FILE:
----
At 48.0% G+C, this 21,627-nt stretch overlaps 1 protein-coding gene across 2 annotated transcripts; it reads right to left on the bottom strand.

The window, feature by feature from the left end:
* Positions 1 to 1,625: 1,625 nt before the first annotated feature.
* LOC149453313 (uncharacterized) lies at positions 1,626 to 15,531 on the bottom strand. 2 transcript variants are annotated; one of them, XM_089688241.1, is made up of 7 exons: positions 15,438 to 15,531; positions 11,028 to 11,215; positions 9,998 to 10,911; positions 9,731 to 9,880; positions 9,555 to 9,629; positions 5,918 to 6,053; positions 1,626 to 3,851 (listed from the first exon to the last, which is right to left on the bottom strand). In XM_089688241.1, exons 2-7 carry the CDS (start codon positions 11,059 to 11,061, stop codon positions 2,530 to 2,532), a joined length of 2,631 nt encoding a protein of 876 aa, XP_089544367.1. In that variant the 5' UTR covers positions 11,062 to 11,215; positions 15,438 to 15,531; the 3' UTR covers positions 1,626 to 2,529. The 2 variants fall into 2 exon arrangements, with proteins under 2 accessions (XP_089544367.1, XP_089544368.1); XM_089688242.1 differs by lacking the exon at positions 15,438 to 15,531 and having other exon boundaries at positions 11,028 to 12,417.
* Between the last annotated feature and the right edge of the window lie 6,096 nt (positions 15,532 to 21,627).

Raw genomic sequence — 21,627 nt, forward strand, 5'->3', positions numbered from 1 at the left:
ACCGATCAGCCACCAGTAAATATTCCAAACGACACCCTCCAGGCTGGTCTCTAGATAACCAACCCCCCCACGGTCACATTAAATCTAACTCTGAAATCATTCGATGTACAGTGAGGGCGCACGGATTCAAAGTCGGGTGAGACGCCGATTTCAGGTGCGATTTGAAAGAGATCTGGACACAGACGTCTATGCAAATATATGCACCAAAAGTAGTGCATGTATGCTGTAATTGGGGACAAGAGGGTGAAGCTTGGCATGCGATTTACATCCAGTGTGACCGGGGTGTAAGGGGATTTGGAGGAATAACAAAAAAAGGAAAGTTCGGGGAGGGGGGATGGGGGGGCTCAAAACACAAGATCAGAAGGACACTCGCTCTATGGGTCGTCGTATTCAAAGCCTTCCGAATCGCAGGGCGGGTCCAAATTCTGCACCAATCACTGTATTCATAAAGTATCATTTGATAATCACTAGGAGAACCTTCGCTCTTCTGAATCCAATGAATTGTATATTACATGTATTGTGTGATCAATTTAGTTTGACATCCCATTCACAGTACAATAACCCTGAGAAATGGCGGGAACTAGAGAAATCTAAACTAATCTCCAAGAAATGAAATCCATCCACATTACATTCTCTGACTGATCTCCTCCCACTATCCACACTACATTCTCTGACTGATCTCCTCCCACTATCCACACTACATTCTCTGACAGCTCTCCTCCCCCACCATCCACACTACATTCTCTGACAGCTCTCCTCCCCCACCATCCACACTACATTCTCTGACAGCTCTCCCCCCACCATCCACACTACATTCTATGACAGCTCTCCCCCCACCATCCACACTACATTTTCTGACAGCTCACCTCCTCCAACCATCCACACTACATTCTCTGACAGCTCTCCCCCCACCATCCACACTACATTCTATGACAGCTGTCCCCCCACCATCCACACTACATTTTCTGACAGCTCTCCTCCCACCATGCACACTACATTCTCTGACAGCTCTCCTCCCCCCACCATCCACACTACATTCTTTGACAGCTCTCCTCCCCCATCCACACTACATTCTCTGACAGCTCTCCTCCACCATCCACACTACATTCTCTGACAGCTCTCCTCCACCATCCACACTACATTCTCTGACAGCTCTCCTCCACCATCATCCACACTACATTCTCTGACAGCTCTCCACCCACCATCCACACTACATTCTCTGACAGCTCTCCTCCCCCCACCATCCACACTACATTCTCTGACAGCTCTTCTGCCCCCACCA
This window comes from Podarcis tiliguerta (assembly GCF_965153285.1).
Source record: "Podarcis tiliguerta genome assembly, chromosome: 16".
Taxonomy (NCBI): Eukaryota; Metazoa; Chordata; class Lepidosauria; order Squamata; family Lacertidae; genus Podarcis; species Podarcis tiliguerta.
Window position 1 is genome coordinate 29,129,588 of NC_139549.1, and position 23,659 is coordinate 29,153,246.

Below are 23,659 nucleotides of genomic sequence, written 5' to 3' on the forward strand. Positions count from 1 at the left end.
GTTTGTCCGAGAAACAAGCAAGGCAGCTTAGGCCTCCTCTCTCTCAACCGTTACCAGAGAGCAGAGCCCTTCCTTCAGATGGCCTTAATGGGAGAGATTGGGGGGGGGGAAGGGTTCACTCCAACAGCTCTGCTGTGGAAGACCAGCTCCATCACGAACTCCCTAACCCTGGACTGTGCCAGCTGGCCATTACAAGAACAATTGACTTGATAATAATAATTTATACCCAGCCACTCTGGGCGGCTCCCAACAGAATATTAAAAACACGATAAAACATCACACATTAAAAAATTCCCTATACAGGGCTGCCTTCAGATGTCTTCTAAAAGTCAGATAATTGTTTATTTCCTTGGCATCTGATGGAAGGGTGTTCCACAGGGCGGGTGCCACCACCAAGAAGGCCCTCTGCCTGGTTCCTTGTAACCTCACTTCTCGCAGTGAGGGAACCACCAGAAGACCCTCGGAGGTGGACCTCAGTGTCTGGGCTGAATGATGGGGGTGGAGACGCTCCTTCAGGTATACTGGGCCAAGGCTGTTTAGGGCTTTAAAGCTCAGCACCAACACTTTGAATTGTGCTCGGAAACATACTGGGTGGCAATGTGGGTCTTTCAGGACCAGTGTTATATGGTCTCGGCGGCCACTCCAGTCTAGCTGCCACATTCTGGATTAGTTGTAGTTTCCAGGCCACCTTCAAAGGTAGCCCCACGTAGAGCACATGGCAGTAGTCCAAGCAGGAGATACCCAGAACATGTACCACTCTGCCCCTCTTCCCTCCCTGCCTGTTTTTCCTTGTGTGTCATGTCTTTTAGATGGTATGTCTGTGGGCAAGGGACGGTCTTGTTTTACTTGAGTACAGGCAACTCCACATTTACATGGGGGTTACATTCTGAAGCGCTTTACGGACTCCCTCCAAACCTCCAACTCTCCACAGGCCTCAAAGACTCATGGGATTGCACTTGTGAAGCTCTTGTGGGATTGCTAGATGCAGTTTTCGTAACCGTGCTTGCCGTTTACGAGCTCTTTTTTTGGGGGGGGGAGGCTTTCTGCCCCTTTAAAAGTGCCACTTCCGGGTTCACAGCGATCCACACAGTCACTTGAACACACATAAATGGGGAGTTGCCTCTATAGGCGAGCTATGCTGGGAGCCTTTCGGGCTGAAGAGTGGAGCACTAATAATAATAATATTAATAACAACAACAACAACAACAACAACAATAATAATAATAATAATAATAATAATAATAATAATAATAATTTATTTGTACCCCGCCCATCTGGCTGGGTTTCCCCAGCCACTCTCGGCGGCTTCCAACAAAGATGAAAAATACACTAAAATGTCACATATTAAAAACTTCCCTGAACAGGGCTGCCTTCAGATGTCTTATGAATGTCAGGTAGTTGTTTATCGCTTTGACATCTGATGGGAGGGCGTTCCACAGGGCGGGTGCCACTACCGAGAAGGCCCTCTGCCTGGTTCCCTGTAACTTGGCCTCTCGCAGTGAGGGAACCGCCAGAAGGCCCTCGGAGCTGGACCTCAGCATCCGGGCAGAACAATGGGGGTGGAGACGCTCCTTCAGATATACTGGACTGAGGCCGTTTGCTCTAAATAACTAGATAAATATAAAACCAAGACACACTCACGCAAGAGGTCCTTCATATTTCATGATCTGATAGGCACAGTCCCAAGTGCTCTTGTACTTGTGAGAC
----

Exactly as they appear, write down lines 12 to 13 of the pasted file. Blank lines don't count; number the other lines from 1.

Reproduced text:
Below are 23,659 nucleotides of genomic sequence, written 5' to 3' on the forward strand. Positions count from 1 at the left end.
GTTTGTCCGAGAAACAAGCAAGGCAGCTTAGGCCTCCTCTCTCTCAACCGTTACCAGAGAGCAGAGCCCTTCCTTCAGATGGCCTTAATGGGAGAGATTGGGGGGGGGGAAGGGTTCACTCCAACAGCTCTGCTGTGGAAGACCAGCTCCATCACGAACTCCCTAACCCTGGACTGTGCCAGCTGGCCATTACAAGAACAATTGACTTGATAATAATAATTTATACCCAGCCACTCTGGGCGGCTCCCAACAGAATATTAAAAACACGATAAAACATCACACATTAAAAAATTCCCTATACAGGGCTGCCTTCAGATGTCTTCTAAAAGTCAGATAATTGTTTATTTCCTTGGCATCTGATGGAAGGGTGTTCCACAGGGCGGGTGCCACCACCAAGAAGGCCCTCTGCCTGGTTCCTTGTAACCTCACTTCTCGCAGTGAGGGAACCACCAGAAGACCCTCGGAGGTGGACCTCAGTGTCTGGGCTGAATGATGGGGGTGGAGACGCTCCTTCAGGTATACTGGGCCAAGGCTGTTTAGGGCTTTAAAGCTCAGCACCAACACTTTGAATTGTGCTCGGAAACATACTGGGTGGCAATGTGGGTCTTTCAGGACCAGTGTTATATGGTCTCGGCGGCCACTCCAGTCTAGCTGCCACATTCTGGATTAGTTGTAGTTTCCAGGCCACCTTCAAAGGTAGCCCCACGTAGAGCACATGGCAGTAGTCCAAGCAGGAGATACCCAGAACATGTACCACTCTGCCCCTCTTCCCTCCCTGCCTGTTTTTCCTTGTGTGTCATGTCTTTTAGATGGTATGTCTGTGGGCAAGGGACGGTCTTGTTTTACTTGAGTACAGGCAACTCCACATTTACATGGGGGTTACATTCTGAAGCGCTTTACGGACTCCCTCCAAACCTCCAACTCTCCACAGGCCTCAAAGACTCATGGGATTGCACTTGTGAAGCTCTTGTGGGATTGCTAGATGCAGTTTTCGTAACCGTGCTTGCCGTTTACGAGCTCTTTTTTTGGGGGGGGGAGGCTTTCTGCCCCTTTAAAAGTGCCACTTCCGGGTTCACAGCGATCCACACAGTCACTTGAACACACATAAATGGGGAGTTGCCTCTATAGGCGAGCTATGCTGGGAGCCTTTCGGGCTGAAGAGTGGAGCACTAATAATAATAATATTAATAACAACAACAACAACAACAACAACAATAATAATAATAATAATAATAATAATAATAATAATAATAATTTATTTGTACCCCGCCCATCTGGCTGGGTTTCCCCAGCCACTCTCGGCGGCTTCCAACAAAGATGAAAAATACACTAAAATGTCACATATTAAAAACTTCCCTGAACAGGGCTGCCTTCAGATGTCTTATGAATGTCAGGTAGTTGTTTATCGCTTTGACATCTGATGGGAGGGCGTTCCACAGGGCGGGTGCCACTACCGAGAAGGCCCTCTGCCTGGTTCCCTGTAACTTGGCCTCTCGCAGTGAGGGAACCGCCAGAAGGCCCTCGGAGCTGGACCTCAGCATCCGGGCAGAACAATGGGGGTGGAGACGCTCCTTCAGATATACTGGACTGAGGCCGTTTGCTCTAAATAACTAGATAAATATAAAACCAAGACACACTCACGCAAGAGGTCCTTCATATTTCATGATCTGATAGGCACAGTCCCAAGTGCTCTTGTACTTGTGAGAC